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Innate immunity prevents tissue invasion by Entamoeba histolytica

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Abstract:

Although innate and adaptive immunity both play a role in amoebiasis, the mechanisms involved in the elimination of Entamoeba histolytica are poorly understood. To provide more information about the innate immune mechanisms that may confer protection against invasive amoebiasis, we administered inflammatory substances (bacillus Calmette-Guérin, lipopolysaccharide, complete Freund’s adjuvant, or mineral oil) into the peritoneum of hamsters. The animals were then challenged with pathogenic trophozoites of E. histolytica and, after 7 days, the protective host response was analysed. We found that the nonspecific inflammatory response induced in the peritoneum was sufficient to prevent liver invasion by E. histolytica. In vitro experiments showed that the killing of trophozoites was mediated by peritoneal macrophages and a protein of 68 kDa with peroxidase activity.

Même si l’immunité innée et acquise jouent toutes deux un rôle lors de l’amoebiase, les mécanismes impliqués dans l’élimination d’Entameoba histolytica sont mal compris. Afin d’obtenir plus d’informations sur les mécanismes de l’immunité innée qui pourraient conférer une protection contre l’amoebiase invasive, nous avons administré des agents inflammatoires (bacillus Calmette-Guérin, lipopolysaccharide, adjuvant complet de Freund ou de l’huile minérale) dans le péritoine du hamster. Les animaux ont été soumis à une provocation avec les trophozoïtes pathogènes d’E. histolytica et la protection de l’hôte a été analysée après 7 jours. Nous avons trouvé que la réponse inflammatoire non-spécifique induite dans le péritoine était suffisante pour prévenir l’invasion hépatique par E. histolytica. Des expériences in vitro ont démontré que la destruction des trophozoïtes était réalisée par l’intermédiaire des macrophages péritonéaux et d’une protéine de 68 kDa possédant une activité peroxydase.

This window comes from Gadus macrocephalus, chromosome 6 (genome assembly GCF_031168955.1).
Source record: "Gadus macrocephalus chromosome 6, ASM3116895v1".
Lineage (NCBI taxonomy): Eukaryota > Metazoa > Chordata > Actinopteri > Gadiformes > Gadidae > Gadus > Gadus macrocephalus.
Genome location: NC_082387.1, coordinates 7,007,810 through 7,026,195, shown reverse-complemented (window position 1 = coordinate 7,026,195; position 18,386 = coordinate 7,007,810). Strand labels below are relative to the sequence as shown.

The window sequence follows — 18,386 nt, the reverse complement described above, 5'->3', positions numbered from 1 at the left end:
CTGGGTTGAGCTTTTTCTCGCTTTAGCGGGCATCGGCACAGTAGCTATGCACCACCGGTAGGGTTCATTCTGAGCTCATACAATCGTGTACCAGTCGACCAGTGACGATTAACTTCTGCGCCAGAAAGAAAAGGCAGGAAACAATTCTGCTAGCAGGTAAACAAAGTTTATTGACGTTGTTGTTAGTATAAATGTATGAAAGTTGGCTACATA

Document Type: Research Article

Publication date: December 1, 2008

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  • Published since 1954, this monthly journal contains new research in the field of microbiology including applied microbiology and biotechnology; microbial structure and function; fungi and other eucaryotic protists; infection and immunity; microbial ecology; physiology, metabolism and enzymology; and virology, genetics, and molecular biology. It also publishes review articles and notes on an occasional basis, contributed by recognized scientists worldwide.
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